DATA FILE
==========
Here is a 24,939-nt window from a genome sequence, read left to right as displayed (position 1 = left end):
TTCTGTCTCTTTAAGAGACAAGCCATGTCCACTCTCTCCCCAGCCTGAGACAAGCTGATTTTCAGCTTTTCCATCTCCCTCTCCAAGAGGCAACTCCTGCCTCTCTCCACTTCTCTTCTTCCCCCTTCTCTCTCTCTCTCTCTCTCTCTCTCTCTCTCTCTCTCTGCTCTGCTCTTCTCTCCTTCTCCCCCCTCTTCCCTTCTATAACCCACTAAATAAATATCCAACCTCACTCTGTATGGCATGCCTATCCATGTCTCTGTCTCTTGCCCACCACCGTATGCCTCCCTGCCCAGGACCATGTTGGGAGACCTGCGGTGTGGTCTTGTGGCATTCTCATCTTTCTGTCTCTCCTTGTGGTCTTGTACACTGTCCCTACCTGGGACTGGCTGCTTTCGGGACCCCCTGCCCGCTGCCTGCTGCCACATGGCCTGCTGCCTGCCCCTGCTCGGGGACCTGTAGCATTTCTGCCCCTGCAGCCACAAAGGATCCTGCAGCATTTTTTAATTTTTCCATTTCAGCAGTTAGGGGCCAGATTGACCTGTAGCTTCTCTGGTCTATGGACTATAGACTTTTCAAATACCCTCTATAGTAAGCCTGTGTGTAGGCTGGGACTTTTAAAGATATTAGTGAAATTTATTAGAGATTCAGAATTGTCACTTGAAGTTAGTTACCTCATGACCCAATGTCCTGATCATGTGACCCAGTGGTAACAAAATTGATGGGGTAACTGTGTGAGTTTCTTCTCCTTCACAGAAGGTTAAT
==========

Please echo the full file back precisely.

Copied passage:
Here is a 24,939-nt window from a genome sequence, read left to right as displayed (position 1 = left end):
TTCTGTCTCTTTAAGAGACAAGCCATGTCCACTCTCTCCCCAGCCTGAGACAAGCTGATTTTCAGCTTTTCCATCTCCCTCTCCAAGAGGCAACTCCTGCCTCTCTCCACTTCTCTTCTTCCCCCTTCTCTCTCTCTCTCTCTCTCTCTCTCTCTCTCTCTCTCTGCTCTGCTCTTCTCTCCTTCTCCCCCCTCTTCCCTTCTATAACCCACTAAATAAATATCCAACCTCACTCTGTATGGCATGCCTATCCATGTCTCTGTCTCTTGCCCACCACCGTATGCCTCCCTGCCCAGGACCATGTTGGGAGACCTGCGGTGTGGTCTTGTGGCATTCTCATCTTTCTGTCTCTCCTTGTGGTCTTGTACACTGTCCCTACCTGGGACTGGCTGCTTTCGGGACCCCCTGCCCGCTGCCTGCTGCCACATGGCCTGCTGCCTGCCCCTGCTCGGGGACCTGTAGCATTTCTGCCCCTGCAGCCACAAAGGATCCTGCAGCATTTTTTAATTTTTCCATTTCAGCAGTTAGGGGCCAGATTGACCTGTAGCTTCTCTGGTCTATGGACTATAGACTTTTCAAATACCCTCTATAGTAAGCCTGTGTGTAGGCTGGGACTTTTAAAGATATTAGTGAAATTTATTAGAGATTCAGAATTGTCACTTGAAGTTAGTTACCTCATGACCCAATGTCCTGATCATGTGACCCAGTGGTAACAAAATTGATGGGGTAACTGTGTGAGTTTCTTCTCCTTCACAGAAGGTTAAT